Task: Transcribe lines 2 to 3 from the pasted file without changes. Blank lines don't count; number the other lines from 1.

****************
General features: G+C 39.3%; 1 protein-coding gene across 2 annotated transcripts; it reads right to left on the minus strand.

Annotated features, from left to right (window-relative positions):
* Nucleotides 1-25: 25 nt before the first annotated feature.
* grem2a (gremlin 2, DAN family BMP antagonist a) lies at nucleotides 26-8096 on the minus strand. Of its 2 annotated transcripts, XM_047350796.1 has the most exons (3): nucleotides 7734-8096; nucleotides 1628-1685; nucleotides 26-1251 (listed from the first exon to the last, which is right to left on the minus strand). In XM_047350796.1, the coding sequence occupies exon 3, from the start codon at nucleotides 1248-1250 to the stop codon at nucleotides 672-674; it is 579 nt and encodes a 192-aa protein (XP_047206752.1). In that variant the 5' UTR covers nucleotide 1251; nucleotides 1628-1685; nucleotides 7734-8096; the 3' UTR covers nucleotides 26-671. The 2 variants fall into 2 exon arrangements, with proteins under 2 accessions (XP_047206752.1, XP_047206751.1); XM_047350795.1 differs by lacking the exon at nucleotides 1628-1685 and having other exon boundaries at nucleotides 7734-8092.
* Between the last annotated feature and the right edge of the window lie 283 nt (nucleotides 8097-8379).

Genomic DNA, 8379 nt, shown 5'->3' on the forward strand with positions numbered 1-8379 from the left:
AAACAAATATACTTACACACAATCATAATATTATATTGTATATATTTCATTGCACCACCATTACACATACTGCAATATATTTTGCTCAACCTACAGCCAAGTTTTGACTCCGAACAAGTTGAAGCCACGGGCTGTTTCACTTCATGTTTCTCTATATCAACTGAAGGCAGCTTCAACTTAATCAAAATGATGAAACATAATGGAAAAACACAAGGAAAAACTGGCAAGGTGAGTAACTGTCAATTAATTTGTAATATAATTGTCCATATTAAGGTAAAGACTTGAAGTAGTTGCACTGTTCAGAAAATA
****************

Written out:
Annotated features, from left to right (window-relative positions):
* Nucleotides 1-25: 25 nt before the first annotated feature.